Hillary Clinton will whip up a “Women for Terry” crowd for Virginia gubernatorial candidate Terry McAuliffe on Saturday.
As if there were any doubt, the Democrats’ 2016 presumptive presidential hopeful plans to deliver her “formal endorsement” at the State Theatre in Falls Church.
One Virginian who won’t be among the adoring throng is Kathleen Willey, the White House volunteer who alleged she was groped and fondled by then-President Bill Clinton in 1993.
Willey finds the Terry-Hillary hookup ironic as Democrats pound the Republican Party’s reputed “War on Women.”
“Hillary is the war on women. She goes after any women who crossed her husband’s path. Why people don’t notice that is beyond me,” Willey told Watchdog.org from her suburban Richmond home.
Still bitter two decades after her run-in at the White House, the native Virginian says, “I’ve gotten no help from women’s groups. It comes down to one thing for them: abortion.”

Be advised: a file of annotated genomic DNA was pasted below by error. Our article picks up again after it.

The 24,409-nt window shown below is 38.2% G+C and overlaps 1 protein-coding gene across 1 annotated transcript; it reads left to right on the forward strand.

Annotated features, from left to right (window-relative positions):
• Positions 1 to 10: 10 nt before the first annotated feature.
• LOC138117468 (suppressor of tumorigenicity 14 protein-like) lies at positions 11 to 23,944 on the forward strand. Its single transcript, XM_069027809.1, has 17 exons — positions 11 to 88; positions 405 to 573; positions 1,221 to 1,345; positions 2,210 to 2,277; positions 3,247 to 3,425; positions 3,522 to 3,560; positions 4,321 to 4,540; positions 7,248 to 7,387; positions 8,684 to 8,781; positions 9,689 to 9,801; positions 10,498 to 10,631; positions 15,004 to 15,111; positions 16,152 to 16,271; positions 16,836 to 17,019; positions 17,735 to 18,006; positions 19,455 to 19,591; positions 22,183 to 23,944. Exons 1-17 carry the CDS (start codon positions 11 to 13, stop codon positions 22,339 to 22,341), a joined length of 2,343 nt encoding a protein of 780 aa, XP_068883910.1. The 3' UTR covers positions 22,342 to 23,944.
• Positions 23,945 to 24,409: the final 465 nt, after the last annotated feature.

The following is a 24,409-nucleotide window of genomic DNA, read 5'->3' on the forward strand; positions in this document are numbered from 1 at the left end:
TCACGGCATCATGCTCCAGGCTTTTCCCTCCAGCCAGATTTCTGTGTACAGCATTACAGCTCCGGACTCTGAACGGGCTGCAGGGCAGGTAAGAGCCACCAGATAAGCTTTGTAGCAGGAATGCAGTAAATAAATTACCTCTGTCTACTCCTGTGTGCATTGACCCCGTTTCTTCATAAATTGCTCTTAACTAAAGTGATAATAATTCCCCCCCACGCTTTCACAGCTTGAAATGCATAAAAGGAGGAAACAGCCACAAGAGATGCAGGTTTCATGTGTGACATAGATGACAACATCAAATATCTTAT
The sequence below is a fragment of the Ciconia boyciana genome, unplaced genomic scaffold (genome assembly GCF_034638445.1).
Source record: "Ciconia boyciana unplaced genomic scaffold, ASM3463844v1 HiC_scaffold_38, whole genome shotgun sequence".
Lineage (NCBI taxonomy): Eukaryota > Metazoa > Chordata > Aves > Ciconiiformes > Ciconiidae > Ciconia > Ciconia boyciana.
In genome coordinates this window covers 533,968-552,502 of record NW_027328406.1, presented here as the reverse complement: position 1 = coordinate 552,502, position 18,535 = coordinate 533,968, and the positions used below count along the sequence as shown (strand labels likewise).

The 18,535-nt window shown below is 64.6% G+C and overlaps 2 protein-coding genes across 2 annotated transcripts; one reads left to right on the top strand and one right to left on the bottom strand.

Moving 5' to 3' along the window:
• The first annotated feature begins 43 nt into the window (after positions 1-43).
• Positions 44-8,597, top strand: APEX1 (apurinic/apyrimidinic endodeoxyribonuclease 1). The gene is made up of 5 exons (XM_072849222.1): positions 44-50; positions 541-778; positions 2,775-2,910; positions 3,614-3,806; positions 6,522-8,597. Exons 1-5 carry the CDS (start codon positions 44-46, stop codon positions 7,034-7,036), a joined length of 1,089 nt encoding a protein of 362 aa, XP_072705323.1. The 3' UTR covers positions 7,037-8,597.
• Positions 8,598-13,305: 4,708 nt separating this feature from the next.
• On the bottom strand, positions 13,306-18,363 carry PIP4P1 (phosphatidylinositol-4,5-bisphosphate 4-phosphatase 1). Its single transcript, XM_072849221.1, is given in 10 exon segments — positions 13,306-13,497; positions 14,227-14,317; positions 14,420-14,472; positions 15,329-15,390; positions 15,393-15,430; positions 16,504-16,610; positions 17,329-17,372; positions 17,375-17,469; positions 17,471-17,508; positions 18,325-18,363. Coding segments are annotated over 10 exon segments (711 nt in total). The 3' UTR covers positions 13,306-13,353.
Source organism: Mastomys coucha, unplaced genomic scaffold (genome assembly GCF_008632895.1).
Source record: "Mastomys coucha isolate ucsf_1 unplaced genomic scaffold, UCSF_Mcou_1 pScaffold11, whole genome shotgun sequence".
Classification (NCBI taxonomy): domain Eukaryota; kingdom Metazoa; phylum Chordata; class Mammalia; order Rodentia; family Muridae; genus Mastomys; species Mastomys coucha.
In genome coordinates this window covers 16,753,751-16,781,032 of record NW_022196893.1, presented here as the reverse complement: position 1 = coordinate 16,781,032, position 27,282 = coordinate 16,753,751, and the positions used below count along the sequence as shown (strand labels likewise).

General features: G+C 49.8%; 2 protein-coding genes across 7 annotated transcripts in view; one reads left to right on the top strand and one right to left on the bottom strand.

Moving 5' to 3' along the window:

Gloria Steinem publicly defended Clinton at the time, saying his treatment of Willey — even if Willey was telling he truth — did not amount to sexual harassment, let alone sexual battery.
“(Willey) pushed him away,” Steinem said, “and it never happened again.” At least not to Willey.
During the Willey incident, and amid a series of what White House insiders called “bimbo eruptions,” McAuliffe remained a close Clinton confidant. He stayed loyal during the subsequent investigation by Kenneth Starr and the president’s impeachment by the House of Representatives.
“One of the few people the president spoke with regularly was Terry McAuliffe, the chief fund-raiser for the Democrats,” Bob Woodward wrote in the Washington Post.
“The first cheerleader, McAuliffe tried to keep Clinton in a fighting mood. ‘I’m with you,’ he said in a phone conversation. ‘People support you, love you, sir. We’re going to get through this,’” Woodward wrote.
Twenty years on, it’s McAuliffe’s turn to embrace Hillary – and vice versa.